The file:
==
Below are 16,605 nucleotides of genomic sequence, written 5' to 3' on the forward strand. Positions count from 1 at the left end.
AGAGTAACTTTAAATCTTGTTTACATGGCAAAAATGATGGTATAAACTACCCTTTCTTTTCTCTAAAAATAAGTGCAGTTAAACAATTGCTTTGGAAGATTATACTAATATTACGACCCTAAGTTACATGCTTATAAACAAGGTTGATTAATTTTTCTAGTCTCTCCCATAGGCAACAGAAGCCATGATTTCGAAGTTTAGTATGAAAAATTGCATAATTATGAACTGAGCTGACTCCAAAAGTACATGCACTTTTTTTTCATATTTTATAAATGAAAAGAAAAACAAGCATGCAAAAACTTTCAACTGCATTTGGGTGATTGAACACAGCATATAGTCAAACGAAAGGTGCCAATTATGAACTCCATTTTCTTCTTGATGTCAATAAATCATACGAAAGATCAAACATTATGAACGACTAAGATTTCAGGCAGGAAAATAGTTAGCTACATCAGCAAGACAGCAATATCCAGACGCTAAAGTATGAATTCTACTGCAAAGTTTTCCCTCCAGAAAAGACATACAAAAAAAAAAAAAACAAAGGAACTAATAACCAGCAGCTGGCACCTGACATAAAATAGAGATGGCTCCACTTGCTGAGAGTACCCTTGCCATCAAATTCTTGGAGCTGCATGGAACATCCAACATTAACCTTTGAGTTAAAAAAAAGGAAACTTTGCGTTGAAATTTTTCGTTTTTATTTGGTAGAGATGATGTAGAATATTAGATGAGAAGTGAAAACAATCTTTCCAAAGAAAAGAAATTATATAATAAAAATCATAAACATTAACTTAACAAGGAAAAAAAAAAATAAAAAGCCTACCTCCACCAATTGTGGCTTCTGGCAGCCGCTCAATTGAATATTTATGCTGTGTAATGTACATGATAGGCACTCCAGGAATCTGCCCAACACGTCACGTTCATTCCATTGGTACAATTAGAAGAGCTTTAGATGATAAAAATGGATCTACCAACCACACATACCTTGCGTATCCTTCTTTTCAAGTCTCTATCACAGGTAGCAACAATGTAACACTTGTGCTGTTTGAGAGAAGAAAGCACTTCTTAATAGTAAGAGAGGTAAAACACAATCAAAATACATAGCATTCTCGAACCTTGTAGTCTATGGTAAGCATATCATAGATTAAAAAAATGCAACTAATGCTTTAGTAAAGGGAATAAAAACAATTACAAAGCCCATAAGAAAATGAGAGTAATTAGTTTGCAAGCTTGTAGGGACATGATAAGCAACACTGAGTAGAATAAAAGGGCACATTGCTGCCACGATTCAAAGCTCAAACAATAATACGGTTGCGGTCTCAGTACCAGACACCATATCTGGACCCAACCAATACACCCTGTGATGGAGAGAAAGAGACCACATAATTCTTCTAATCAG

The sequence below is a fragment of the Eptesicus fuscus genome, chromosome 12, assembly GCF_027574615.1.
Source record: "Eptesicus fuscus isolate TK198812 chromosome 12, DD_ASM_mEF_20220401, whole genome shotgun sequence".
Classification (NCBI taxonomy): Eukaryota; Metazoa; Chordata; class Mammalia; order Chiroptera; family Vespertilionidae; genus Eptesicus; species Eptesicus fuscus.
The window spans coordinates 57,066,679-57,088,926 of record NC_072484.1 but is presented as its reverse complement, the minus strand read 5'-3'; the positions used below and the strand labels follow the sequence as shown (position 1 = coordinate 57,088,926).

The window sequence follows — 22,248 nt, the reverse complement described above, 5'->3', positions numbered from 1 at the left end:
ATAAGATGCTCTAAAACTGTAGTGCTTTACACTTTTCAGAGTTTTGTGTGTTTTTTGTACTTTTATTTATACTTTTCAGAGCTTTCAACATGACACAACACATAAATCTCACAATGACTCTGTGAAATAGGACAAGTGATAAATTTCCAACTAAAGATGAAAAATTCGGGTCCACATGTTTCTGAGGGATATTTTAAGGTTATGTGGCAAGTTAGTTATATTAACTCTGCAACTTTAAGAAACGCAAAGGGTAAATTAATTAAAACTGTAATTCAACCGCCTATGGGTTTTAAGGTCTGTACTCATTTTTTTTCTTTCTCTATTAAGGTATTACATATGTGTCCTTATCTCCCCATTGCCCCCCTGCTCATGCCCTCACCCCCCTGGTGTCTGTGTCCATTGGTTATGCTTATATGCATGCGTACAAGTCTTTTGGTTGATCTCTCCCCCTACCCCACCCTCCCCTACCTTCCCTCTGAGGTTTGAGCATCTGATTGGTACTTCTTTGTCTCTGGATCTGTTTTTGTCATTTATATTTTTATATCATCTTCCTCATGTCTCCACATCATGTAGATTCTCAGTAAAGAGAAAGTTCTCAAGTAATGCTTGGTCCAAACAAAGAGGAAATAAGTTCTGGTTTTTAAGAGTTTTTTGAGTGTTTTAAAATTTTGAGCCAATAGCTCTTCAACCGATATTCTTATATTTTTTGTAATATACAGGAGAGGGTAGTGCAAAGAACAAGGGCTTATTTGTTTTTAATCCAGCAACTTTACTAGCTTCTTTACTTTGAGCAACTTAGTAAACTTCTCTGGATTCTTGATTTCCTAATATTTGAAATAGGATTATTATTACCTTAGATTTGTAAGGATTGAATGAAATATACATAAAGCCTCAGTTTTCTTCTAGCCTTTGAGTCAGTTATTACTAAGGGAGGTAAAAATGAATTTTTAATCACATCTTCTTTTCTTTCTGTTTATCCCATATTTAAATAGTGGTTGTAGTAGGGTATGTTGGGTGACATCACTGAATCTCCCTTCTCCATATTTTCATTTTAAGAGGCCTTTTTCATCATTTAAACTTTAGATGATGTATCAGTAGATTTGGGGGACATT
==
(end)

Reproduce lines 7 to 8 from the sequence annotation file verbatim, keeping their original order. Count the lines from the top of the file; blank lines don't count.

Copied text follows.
The window sequence follows — 22,248 nt, the reverse complement described above, 5'->3', positions numbered from 1 at the left end:
ATAAGATGCTCTAAAACTGTAGTGCTTTACACTTTTCAGAGTTTTGTGTGTTTTTTGTACTTTTATTTATACTTTTCAGAGCTTTCAACATGACACAACACATAAATCTCACAATGACTCTGTGAAATAGGACAAGTGATAAATTTCCAACTAAAGATGAAAAATTCGGGTCCACATGTTTCTGAGGGATATTTTAAGGTTATGTGGCAAGTTAGTTATATTAACTCTGCAACTTTAAGAAACGCAAAGGGTAAATTAATTAAAACTGTAATTCAACCGCCTATGGGTTTTAAGGTCTGTACTCATTTTTTTTCTTTCTCTATTAAGGTATTACATATGTGTCCTTATCTCCCCATTGCCCCCCTGCTCATGCCCTCACCCCCCTGGTGTCTGTGTCCATTGGTTATGCTTATATGCATGCGTACAAGTCTTTTGGTTGATCTCTCCCCCTACCCCACCCTCCCCTACCTTCCCTCTGAGGTTTGAGCATCTGATTGGTACTTCTTTGTCTCTGGATCTGTTTTTGTCATTTATATTTTTATATCATCTTCCTCATGTCTCCACATCATGTAGATTCTCAGTAAAGAGAAAGTTCTCAAGTAATGCTTGGTCCAAACAAAGAGGAAATAAGTTCTGGTTTTTAAGAGTTTTTTGAGTGTTTTAAAATTTTGAGCCAATAGCTCTTCAACCGATATTCTTATATTTTTTGTAATATACAGGAGAGGGTAGTGCAAAGAACAAGGGCTTATTTGTTTTTAATCCAGCAACTTTACTAGCTTCTTTACTTTGAGCAACTTAGTAAACTTCTCTGGATTCTTGATTTCCTAATATTTGAAATAGGATTATTATTACCTTAGATTTGTAAGGATTGAATGAAATATACATAAAGCCTCAGTTTTCTTCTAGCCTTTGAGTCAGTTATTACTAAGGGAGGTAAAAATGAATTTTTAATCACATCTTCTTTTCTTTCTGTTTATCCCATATTTAAATAGTGGTTGTAGTAGGGTATGTTGGGTGACATCACTGAATCTCCCTTCTCCATATTTTCATTTTAAGAGGCCTTTTTCATCATTTAAACTTTAGATGATGTATCAGTAGATTTGGGGGACATT